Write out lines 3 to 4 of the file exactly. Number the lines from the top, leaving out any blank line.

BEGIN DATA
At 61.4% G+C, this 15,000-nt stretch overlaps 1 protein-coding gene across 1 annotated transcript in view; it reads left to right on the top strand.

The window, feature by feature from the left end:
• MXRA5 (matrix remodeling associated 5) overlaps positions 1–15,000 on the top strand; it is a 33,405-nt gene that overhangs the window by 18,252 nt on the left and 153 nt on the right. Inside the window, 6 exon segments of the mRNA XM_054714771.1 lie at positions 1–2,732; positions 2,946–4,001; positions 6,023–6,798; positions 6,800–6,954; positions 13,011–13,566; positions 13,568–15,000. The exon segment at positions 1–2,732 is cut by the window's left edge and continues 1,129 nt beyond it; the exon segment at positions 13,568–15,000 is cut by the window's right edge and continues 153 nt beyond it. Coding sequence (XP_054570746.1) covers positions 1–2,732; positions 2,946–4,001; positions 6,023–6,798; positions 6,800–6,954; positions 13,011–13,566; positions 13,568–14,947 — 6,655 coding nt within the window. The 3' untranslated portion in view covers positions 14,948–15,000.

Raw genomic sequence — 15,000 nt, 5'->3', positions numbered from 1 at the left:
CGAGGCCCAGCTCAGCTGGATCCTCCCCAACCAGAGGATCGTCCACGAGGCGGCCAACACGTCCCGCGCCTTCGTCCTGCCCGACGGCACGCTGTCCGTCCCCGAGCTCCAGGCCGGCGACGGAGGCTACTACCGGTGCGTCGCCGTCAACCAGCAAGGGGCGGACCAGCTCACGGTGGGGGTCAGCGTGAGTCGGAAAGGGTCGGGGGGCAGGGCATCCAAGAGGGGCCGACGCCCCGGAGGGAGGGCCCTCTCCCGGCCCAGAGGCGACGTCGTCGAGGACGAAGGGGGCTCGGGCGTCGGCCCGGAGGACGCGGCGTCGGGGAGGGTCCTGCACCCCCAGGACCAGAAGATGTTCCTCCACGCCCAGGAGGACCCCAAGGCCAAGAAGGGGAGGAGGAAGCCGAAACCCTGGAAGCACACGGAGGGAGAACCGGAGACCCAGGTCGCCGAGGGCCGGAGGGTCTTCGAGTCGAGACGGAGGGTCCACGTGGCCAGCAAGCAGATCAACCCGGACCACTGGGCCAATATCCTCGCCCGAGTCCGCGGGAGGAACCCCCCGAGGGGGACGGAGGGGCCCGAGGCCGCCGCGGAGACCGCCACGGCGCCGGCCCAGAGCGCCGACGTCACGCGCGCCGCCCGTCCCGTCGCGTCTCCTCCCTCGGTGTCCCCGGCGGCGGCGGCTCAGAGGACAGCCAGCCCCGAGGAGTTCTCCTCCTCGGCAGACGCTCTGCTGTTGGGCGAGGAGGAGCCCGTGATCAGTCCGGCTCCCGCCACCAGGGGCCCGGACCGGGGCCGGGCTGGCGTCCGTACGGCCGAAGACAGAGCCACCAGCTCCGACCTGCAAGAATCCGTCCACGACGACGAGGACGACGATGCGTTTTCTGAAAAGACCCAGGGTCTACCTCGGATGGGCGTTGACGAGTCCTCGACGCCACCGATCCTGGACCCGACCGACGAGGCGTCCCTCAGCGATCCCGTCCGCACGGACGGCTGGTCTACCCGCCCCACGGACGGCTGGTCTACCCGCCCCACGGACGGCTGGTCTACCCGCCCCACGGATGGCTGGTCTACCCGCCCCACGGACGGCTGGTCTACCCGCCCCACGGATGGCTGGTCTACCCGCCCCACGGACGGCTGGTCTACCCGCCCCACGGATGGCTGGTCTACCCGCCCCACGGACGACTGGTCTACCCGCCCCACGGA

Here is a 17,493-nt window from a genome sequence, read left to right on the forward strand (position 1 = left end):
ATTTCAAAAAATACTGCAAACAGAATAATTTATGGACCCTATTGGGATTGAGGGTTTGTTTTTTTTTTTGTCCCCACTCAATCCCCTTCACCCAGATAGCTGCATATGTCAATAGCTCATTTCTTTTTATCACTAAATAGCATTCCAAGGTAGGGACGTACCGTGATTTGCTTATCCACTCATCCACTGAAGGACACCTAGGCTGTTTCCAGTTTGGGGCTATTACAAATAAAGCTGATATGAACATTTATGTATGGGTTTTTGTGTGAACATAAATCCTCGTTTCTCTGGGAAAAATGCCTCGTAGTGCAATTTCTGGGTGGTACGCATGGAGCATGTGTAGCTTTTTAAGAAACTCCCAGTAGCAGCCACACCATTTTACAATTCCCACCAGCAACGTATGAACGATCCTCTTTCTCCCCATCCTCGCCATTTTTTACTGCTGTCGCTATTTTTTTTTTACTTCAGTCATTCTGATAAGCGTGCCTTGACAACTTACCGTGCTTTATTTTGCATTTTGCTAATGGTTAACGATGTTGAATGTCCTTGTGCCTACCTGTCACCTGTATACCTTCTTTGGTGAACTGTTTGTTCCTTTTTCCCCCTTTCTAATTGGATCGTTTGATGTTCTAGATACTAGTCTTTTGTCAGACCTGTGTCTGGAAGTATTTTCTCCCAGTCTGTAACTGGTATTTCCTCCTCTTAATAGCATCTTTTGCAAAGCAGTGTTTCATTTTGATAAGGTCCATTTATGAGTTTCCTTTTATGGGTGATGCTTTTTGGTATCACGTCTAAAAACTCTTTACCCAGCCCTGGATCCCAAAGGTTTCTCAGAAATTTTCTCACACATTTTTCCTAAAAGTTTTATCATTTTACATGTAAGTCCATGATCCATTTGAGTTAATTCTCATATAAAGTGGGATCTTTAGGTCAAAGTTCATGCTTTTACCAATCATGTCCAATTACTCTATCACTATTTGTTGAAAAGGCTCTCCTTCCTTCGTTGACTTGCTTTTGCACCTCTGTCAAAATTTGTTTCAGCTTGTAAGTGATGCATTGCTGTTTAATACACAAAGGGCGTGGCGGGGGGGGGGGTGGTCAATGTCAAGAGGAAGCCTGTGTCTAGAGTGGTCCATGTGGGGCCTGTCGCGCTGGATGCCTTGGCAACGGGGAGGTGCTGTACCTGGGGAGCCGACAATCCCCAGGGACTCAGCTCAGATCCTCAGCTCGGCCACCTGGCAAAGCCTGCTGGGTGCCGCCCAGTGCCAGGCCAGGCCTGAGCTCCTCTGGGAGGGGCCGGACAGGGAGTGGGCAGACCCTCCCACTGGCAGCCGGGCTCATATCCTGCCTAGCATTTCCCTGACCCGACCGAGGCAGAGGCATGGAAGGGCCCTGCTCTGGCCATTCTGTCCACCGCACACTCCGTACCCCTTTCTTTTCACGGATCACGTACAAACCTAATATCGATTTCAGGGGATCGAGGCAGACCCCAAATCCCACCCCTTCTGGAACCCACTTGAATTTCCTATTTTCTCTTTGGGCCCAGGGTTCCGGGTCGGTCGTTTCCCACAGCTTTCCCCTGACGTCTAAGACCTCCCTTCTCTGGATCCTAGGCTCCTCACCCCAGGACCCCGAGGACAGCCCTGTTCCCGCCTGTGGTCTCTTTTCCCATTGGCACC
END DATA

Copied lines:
• MXRA5 (matrix remodeling associated 5) overlaps positions 1–15,000 on the top strand; it is a 33,405-nt gene that overhangs the window by 18,252 nt on the left and 153 nt on the right. Inside the window, 6 exon segments of the mRNA XM_054714771.1 lie at positions 1–2,732; positions 2,946–4,001; positions 6,023–6,798; positions 6,800–6,954; positions 13,011–13,566; positions 13,568–15,000. The exon segment at positions 1–2,732 is cut by the window's left edge and continues 1,129 nt beyond it; the exon segment at positions 13,568–15,000 is cut by the window's right edge and continues 153 nt beyond it. Coding sequence (XP_054570746.1) covers positions 1–2,732; positions 2,946–4,001; positions 6,023–6,798; positions 6,800–6,954; positions 13,011–13,566; positions 13,568–14,947 — 6,655 coding nt within the window. The 3' untranslated portion in view covers positions 14,948–15,000.

Raw genomic sequence — 15,000 nt, 5'->3', positions numbered from 1 at the left: